US Applying Wage Rules to 7 Million State, Local Govt. Workers
WASHINGTON (AP) _ State and local governments will be required to meet federal wage and hour standards for 7 million employees, including police officers, firefighters and mass transit workers, the Labor Department announced Friday.
The new policy could mean higher earnings for millions of workers.
The department’s ruling, which includes formulas to calculate overtime hours worked, implements a Supreme Court decision in February instructing the Labor Department to enforce wage and hour standards for state and local governments.
The policy will be retroactive to April 15 and, ″if violations are found, the department will determine back pay due employees from that date,″ the department said.
April 15 is the date that all appeals from the Feb. 19 decision were exhausted and the Supreme Court ruled in the case.
Of the roughly 13 million state and local government employees, about 7 million are covered by the policy, said Jim Valin, assistant administrator for the Labor Department’s wage and hour division. An estimated 6 million employes are exempt under federal law, and include school teachers and administrators and government supervisory personnel.
Workers in many other government jobs, such as electrical power workers and employees of state alcoholic beverage stores, have been prcers, firefighters or mass transit workers.
In its 5-4 decision Feb. 19, the court said in a case from San Antonio, Texas, that the Federal Fair Labor Standards Act, which sets minimum wage and overtime requirements, applies to transit systems owned and operated by state, local and county governments. The court ruling applied to firefighters and police officers as well.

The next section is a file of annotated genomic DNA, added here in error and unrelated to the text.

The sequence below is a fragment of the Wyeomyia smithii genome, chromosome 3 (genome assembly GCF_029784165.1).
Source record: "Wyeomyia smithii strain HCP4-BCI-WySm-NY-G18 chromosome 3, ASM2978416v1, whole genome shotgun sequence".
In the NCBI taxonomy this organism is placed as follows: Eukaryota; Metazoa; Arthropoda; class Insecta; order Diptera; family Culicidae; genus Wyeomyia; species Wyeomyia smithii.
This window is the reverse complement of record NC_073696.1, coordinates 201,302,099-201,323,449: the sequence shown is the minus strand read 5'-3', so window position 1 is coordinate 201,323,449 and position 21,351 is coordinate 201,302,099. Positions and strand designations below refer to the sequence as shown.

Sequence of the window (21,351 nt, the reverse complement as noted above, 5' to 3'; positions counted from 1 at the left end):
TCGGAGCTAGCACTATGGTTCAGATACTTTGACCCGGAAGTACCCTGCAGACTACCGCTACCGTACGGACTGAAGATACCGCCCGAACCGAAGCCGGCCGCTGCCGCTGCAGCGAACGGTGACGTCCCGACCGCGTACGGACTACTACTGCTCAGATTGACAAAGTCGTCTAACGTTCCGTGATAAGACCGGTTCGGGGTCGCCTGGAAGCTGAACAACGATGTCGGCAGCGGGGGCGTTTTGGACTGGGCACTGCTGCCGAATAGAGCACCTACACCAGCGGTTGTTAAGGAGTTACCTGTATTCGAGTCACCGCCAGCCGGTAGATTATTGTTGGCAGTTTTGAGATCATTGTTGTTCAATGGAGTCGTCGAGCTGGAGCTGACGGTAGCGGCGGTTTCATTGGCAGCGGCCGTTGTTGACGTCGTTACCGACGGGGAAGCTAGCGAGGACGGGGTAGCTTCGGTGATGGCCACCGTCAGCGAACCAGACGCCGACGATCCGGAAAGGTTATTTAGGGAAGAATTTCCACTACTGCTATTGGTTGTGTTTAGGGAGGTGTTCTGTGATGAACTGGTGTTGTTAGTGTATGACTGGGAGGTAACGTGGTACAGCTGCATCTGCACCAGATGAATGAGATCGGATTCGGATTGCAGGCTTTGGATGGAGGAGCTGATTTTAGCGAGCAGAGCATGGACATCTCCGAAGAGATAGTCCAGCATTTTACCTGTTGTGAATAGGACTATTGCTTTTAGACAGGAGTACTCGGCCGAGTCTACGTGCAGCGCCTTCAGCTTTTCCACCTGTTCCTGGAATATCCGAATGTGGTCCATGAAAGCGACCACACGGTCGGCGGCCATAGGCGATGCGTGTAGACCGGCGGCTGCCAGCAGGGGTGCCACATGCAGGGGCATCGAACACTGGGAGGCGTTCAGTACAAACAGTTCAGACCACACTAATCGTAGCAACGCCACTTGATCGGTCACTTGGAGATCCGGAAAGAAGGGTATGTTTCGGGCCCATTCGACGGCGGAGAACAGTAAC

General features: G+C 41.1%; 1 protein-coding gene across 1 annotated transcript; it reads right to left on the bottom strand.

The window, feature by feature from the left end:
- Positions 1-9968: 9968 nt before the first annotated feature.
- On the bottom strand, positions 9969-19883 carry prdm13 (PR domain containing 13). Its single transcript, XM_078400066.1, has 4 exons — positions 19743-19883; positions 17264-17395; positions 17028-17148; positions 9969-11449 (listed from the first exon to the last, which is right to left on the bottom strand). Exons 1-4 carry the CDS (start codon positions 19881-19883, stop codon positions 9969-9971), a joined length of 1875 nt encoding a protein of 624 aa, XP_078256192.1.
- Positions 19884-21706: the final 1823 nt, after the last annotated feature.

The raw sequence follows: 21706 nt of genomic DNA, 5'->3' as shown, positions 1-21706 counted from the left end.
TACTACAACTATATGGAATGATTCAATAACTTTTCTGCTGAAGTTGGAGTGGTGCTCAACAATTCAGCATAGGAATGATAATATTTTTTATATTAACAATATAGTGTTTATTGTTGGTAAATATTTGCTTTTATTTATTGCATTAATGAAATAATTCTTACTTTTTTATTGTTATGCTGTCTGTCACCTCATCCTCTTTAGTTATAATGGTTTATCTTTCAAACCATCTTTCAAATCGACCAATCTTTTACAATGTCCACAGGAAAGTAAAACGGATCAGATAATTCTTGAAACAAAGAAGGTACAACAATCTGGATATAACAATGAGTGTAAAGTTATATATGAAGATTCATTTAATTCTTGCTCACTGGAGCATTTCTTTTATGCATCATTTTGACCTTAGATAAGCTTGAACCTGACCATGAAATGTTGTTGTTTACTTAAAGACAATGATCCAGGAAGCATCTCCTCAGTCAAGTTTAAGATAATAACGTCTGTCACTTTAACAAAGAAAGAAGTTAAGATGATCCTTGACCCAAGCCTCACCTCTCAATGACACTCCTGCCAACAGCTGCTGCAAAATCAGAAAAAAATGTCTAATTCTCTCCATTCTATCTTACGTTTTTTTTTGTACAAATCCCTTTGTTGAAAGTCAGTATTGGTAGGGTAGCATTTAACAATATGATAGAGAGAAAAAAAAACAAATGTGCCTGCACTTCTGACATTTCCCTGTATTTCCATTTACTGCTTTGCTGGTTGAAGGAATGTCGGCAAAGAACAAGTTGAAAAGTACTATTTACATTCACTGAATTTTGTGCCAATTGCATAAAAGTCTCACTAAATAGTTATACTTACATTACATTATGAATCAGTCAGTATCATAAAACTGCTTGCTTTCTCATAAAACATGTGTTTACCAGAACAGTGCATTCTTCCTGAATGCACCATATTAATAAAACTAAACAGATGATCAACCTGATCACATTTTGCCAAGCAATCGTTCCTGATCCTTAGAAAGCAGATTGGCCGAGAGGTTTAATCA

The court discarded a 1976 doctrine holding that all ″traditional″ local government services are exempt from federal wage and hour regulations.
The minimum wage and overtime provisions applied to publicly owned mass transit workers are the same obligations that ″hundreds of thousands of other employers, public as well as private, have to meet,″ Justice Harry A. Blackmun said in his opinion.
Groups representing state and local governments have predicted the ruling will mean major cost increases, particularly to pay overtime for such employees as bus drivers, whose normal work day may stretch over more than 12 hours to accommodate morning and evening rush hours.
Federal law requires covered employers to pay workers a minimum hourly wage and no less than 11/2 times their regular pay for each hour worked in excess of 40 hours a week.
Most transit workers earn more than the federal minimum wage of $3.35 an hour, but they generally are not entitled to overtime pay at the federally required rate.
Mass transit systems frequently operate at a loss and any cost increases are likely to be passed on to the general public through tax increases and to riders through higher fares.
An estimated 94 percent of the nation’s urban bus riders use publicly run systems.